But where I disagree (again) with Sarrazin is in his claim that it’s the suppression of frank debate about immigration which nurtured Breivik. Sarrazin tells me that ‘when a society doesn’t discuss the problems implied by immigration, then within that society there grows a sense of suppression. And this sense of suppression can promote insane minds.’ What Sarrazin and his critics share in common is the view that non-mainstream thinkers nurtured Breivik’s warped outlook, whether it was those suppressed-feeling people in the cranky right-wing blogosphere or hot-headed right-wing commentators in newspapers. In truth, if any cultural force contributed to Breivik’s outlook, it is more likely to have been today’s very mainstream politics of misanthropy and angst about mass, everyday society. Taking up those problems will require first that we grow up, and stop bleating about dangerous writers ruining our lives, and second that we have an absolutely unfettered space for public debate, involving heretics as well as ‘decent people’.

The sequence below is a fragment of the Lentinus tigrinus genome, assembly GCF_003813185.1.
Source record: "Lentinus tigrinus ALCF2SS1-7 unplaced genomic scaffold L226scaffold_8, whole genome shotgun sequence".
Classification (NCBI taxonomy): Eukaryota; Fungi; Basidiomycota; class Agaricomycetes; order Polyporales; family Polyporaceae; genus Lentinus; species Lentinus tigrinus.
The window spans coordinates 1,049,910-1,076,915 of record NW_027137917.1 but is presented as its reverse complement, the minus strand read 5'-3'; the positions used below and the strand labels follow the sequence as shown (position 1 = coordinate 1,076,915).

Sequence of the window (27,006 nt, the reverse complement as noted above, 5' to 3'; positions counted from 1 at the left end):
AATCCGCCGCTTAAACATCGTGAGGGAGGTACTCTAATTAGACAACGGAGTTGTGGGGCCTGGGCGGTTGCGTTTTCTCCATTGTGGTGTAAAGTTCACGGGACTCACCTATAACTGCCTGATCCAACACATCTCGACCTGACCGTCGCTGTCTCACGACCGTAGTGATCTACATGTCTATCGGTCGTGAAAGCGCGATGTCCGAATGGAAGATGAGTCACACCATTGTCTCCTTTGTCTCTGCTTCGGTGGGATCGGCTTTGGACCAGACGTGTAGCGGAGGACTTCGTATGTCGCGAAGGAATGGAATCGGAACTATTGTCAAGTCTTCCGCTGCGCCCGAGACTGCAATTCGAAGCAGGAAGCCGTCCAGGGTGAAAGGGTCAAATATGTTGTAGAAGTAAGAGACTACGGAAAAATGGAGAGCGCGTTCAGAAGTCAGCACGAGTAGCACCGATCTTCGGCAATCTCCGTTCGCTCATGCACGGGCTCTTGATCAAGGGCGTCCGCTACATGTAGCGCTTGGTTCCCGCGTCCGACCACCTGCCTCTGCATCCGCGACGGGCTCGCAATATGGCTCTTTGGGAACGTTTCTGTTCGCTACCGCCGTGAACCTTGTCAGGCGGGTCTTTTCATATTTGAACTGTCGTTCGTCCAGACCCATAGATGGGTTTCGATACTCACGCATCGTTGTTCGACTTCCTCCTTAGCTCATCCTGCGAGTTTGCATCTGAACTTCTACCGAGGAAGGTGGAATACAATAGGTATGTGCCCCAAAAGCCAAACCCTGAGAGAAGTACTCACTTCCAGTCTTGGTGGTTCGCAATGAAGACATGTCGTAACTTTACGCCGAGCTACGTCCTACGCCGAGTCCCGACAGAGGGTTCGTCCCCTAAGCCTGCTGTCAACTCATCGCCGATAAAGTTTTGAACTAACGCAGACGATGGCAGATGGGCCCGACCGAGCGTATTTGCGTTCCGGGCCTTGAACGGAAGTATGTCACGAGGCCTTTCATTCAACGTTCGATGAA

Brendan O’Neill is the editor of spiked. He is debating political correctness with Thilo Sarrazin at the Big Ideas Forum in Sydney, Australia this evening. More information here.

To enquire about republishing spiked’s content, a right to reply or to request a correction, please contact the managing editor, Viv Regan.

Topics Politics